Movie Review: INTO THE WOODS

Movie Review: INTO THE WOODS

Director: Rob Marshall
Starring: Emily Blunt, James Corden, Anna Kendrick, Meryl Streep, Chris Pine, Billy Magnussen, Daniel Huttlestone, Lilla Crawford, Christine Baranski, Tammy Blanchard, Lucy Punch, Johnny Depp,Tracey Ullman, Mackenzie Mauzy


Many of you may not know this, but I was a musical theater major in college. I have had a love of composer Stephen Sondheim for quite some time. I think it’s safe to say that he is the grand master and god of musical theater lovers everywhere. Into the Woods just happens to be my favorite in his diverse canon. He and lyricist James Lapine have combined characters from various fairy tales and put them together as the targets of a baker (Corden) and his wife (Blunt). They learn from the evil witch (Streep) next door that she has placed a curse of infertility on their home. In a flashback sequence, she placed the curse when she caught the baker’s father rummaging through her precious garden.



The Witch agrees to reverse the curse if the baker and his wife can gather four items that would be used as ingredients in a potion to make her beautiful again. The items are a cow as white as milk, the cape as red as blood, the hair as yellow as corn, and a slipper as pure as gold. This all has to happen before midnight in three days time. The baker and his wife set out into the wood having no idea where they are to supposed to find these items. Throughout their journey, they run into Jack (Huttlestone) and his cow, Little Red Riding Hood (Crawford), Cinderella (Kendrick), and Rapunzel (Mauzy) who is stuck high up in her tower. If you know your fairy tails, you know all of them have their own problems as well including a giant, a wolf (Depp), and an evil stepmother (Baranski).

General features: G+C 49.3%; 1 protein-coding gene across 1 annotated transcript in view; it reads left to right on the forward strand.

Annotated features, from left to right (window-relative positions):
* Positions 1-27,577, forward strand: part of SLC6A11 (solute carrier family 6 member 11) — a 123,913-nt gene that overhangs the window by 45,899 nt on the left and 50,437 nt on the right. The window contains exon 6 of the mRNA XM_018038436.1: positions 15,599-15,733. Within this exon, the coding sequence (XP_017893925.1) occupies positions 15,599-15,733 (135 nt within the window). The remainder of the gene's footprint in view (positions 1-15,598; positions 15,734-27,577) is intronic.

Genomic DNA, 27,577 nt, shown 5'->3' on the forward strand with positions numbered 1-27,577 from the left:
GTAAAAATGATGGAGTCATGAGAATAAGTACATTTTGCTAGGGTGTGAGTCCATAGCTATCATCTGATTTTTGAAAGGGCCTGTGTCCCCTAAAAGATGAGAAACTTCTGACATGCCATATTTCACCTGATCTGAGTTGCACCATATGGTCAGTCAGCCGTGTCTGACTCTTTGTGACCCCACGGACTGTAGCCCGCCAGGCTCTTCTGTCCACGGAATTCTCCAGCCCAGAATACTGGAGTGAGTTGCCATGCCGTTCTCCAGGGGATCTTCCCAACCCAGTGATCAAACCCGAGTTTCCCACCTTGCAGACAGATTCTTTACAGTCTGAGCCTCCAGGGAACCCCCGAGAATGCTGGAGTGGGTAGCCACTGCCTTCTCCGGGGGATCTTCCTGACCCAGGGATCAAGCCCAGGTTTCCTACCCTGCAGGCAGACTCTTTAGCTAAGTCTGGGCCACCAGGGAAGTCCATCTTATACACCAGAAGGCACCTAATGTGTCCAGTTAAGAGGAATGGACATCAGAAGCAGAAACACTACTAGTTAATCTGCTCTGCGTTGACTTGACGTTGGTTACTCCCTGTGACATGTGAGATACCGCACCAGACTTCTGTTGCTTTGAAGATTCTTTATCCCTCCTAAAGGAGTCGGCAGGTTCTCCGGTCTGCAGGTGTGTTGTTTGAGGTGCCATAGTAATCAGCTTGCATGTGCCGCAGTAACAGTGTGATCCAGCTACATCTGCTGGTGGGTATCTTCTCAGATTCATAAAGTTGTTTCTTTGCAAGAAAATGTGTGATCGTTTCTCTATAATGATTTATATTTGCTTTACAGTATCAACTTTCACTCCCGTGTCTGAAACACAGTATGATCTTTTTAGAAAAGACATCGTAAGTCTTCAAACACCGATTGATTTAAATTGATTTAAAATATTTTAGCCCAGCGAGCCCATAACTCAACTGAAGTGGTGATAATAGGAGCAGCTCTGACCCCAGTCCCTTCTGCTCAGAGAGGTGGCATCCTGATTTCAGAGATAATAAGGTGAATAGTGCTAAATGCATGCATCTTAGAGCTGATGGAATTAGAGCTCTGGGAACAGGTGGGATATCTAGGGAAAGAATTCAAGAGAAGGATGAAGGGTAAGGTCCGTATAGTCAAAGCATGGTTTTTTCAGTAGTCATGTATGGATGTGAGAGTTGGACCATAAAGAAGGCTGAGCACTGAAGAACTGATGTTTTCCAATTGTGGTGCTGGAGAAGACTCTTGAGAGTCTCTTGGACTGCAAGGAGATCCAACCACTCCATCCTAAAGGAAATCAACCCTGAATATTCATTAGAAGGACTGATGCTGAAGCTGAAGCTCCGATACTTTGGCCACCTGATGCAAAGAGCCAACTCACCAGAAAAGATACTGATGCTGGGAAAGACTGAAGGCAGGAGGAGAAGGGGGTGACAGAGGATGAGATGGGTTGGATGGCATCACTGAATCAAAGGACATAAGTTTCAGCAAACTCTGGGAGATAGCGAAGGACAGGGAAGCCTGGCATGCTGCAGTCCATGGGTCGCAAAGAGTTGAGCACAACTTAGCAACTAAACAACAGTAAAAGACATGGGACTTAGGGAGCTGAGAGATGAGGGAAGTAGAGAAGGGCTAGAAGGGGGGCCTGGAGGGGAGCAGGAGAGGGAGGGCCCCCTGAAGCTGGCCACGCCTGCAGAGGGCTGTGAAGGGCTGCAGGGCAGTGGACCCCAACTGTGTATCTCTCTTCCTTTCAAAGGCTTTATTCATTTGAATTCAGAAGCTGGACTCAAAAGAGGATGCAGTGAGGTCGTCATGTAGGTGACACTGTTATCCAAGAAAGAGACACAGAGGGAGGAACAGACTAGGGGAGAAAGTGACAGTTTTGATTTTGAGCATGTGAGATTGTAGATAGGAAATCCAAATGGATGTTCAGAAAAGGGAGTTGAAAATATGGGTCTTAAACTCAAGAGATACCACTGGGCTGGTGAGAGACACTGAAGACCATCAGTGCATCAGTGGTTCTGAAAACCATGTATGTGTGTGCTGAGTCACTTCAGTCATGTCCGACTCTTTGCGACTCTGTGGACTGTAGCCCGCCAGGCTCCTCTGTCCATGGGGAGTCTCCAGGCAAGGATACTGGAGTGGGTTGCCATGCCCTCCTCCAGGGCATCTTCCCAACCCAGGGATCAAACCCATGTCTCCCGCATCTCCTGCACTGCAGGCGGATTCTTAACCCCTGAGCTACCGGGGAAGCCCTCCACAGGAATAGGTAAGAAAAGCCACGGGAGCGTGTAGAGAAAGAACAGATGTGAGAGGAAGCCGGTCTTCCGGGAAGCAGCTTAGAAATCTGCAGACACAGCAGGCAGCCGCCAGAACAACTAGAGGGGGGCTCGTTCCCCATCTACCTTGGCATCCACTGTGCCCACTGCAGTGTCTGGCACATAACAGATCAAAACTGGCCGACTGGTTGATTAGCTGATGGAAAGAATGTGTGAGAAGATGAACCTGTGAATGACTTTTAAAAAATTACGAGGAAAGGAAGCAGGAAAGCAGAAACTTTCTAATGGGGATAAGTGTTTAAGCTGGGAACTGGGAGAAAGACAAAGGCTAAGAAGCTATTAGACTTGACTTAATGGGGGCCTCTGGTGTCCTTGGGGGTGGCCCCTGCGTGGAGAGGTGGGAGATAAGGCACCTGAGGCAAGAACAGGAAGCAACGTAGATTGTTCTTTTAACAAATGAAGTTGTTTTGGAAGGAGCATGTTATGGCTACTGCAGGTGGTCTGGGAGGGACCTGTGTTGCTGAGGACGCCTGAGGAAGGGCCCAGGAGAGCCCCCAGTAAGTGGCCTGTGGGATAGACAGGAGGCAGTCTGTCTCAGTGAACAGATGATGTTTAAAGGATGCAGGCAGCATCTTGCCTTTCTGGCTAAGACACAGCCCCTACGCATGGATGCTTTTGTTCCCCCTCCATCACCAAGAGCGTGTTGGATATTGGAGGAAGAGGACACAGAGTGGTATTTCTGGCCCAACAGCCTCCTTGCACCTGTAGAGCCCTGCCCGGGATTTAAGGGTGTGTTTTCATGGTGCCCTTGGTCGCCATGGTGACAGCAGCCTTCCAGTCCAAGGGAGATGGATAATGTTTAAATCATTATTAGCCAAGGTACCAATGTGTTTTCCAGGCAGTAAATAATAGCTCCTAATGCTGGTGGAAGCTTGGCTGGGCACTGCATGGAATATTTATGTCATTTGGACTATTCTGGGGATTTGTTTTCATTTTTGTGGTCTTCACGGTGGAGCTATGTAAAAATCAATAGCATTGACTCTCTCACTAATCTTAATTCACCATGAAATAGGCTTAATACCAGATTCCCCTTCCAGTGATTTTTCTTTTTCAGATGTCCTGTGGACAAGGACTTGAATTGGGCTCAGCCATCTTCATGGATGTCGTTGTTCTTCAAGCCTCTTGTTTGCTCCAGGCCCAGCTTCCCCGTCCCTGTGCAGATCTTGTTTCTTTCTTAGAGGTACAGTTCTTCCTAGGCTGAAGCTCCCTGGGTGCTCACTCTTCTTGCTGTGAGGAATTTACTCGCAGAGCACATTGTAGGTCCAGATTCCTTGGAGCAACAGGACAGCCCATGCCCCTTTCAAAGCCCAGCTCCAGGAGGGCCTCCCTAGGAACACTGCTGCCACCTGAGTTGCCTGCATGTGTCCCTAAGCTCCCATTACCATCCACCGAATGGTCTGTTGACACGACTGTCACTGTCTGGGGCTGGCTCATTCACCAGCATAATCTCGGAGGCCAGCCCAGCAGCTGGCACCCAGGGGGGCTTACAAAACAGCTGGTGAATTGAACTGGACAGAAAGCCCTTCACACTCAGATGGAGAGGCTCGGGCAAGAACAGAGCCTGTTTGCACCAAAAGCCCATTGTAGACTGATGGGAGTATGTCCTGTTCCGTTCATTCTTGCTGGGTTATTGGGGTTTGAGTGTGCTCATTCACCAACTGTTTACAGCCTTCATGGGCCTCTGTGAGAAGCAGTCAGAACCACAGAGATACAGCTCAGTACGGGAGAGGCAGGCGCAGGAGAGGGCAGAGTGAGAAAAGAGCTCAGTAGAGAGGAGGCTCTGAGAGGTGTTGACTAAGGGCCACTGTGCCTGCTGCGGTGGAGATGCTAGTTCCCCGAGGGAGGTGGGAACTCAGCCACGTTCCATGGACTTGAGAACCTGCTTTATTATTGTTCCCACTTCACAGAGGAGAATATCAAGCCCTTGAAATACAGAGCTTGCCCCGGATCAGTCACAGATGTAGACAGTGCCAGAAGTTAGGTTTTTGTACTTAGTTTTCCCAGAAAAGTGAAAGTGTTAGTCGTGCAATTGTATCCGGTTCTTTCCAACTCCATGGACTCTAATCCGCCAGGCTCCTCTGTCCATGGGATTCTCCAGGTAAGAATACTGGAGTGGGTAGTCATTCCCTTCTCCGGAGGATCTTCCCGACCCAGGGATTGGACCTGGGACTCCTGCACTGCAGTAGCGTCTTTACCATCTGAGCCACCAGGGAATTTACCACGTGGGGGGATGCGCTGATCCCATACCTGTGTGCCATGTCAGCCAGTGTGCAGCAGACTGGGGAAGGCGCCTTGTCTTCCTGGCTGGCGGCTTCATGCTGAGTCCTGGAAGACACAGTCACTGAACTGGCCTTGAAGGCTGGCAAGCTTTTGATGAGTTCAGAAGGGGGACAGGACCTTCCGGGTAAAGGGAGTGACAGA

Into the Woods is one of those musicals that fans have been eagerly awaiting for the movie adaptation. The material sounds light and kid-friendly, but it all goes to hell in a hand basket in its second act. It takes a complete tonal change to being dark and grim versus the lively and joyous first act. Being a Disney property, there was hesitation that director Rob Marshall would lighten it up, and forgo some of the more adult themes and elements of the staged version. Some of that may be true here, but I think Marshall did the best he could at keeping it as close to the original source material as possible given the circumstances. Composer Stephen Sondheim and lyricist James Lapine were directly involved with Lapine being its screenwriter. I hope the fans realize that changes have to be made, and that they can be reassured that Lapine made the correct changes. This is a very theatrical show that wouldn’t work if it were directly translated to the screen. Some songs have been cut, but in certain cases, the instrumentals are still incorporated into the film’s score. A prime example of that is “No More” between the Baker as his father. The instrumentals can still be heard at that moment in the story, but the vocals have been removed due to the changes with that storyline.